Tao Te Ching 56
He who knows (the Tao) does not (care to) speak (about it); he
who is (ever ready to) speak about it does not know it.
He (who knows it) will keep his mouth shut and close the portals
(of his nostrils). He will blunt his sharp points and unravel the
complications of things; he will attemper his brightness, and bring
himself into agreement with the obscurity (of others). This is called
‘the Mysterious Agreement.’
(Such an one) cannot be treated familiarly or distantly; he is
beyond all consideration of profit or injury; of nobility or
meanness:–he is the noblest man under heaven.
A state may be ruled by (measures of) correction; weapons of
war may be used with crafty dexterity; (but) the kingdom is made one’s
own (only) by freedom from action and purpose.
How do I know that it is so? By these facts:–In the kingdom the
multiplication of prohibitive enactments increases the poverty of the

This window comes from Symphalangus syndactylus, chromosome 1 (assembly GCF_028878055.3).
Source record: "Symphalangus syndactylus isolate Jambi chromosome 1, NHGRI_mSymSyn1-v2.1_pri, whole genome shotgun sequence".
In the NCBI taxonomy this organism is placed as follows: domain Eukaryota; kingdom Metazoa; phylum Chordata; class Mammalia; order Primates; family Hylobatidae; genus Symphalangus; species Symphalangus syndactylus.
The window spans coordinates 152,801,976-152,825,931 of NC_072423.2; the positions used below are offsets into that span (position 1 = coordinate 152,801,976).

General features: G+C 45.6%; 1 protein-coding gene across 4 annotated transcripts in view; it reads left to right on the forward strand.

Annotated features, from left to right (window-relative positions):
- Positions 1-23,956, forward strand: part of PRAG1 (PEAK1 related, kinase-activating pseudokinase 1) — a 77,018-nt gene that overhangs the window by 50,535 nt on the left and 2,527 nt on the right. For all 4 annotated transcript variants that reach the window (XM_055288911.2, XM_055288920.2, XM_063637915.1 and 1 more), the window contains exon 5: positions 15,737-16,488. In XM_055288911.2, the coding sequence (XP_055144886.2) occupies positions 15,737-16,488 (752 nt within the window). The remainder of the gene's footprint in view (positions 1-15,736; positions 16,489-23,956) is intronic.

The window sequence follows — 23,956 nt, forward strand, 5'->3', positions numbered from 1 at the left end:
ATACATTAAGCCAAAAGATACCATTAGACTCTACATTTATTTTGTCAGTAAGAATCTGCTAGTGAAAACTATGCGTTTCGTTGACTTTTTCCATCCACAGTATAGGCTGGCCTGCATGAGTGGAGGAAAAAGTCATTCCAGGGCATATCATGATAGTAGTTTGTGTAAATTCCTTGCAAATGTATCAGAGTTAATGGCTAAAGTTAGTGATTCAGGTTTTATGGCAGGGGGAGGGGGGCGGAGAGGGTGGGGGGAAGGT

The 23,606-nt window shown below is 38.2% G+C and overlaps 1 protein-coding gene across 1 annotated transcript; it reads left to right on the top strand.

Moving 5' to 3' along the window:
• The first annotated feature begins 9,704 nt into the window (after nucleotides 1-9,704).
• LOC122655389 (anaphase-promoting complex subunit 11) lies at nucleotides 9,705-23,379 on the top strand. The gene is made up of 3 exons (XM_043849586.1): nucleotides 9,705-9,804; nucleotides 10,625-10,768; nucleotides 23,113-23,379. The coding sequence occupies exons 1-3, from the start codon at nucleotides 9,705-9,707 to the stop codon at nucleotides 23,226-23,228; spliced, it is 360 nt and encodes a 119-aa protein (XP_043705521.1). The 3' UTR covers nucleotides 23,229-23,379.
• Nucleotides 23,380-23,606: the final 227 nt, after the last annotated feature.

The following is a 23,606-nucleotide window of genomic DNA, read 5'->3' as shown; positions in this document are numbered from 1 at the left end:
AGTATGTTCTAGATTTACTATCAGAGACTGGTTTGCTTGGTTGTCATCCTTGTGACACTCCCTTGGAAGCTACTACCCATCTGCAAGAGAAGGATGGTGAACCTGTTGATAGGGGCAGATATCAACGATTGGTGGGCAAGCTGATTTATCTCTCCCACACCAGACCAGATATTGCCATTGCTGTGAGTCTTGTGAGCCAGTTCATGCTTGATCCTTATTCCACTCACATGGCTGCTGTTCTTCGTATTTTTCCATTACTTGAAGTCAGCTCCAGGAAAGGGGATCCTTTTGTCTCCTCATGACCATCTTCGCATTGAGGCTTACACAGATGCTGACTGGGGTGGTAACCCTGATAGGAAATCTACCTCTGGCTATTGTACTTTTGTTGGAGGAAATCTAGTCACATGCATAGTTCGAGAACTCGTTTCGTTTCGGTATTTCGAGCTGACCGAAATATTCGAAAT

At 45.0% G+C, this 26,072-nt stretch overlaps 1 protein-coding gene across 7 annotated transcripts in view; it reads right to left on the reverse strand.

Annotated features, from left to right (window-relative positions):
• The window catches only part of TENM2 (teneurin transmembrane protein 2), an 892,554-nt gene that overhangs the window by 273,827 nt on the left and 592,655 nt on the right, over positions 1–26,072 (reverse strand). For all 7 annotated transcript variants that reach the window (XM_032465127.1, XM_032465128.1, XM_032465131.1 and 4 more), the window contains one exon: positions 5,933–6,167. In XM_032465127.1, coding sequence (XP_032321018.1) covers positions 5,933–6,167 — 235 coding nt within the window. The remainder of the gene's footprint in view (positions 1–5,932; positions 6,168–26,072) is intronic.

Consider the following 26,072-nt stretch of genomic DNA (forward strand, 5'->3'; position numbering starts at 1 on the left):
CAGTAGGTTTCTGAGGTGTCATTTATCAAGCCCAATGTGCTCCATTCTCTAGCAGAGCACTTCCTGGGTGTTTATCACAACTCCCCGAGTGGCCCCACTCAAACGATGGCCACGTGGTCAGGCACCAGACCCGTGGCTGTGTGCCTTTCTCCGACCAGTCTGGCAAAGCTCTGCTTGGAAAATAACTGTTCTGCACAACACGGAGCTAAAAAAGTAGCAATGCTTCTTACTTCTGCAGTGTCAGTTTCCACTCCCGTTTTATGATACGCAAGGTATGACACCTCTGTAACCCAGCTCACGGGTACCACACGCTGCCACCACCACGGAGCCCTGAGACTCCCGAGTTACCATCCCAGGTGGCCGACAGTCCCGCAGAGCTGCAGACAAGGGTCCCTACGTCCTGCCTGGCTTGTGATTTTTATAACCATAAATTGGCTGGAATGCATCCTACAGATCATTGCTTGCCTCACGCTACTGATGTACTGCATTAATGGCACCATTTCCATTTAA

people; the more implements to add to their profit that the people
have, the greater disorder is there in the state and clan; the more
acts of crafty dexterity that men possess, the more do strange
contrivances appear; the more display there is of legislation, the
more thieves and robbers there are.
Therefore a sage has said, ‘I will do nothing (of purpose), and the
people will be transformed of themselves; I will be fond of keeping
still, and the people will of themselves become correct. I will take
no trouble about it, and the people will of themselves become rich; I
will manifest no ambition, and the people will of themselves attain to
the primitive simplicity.’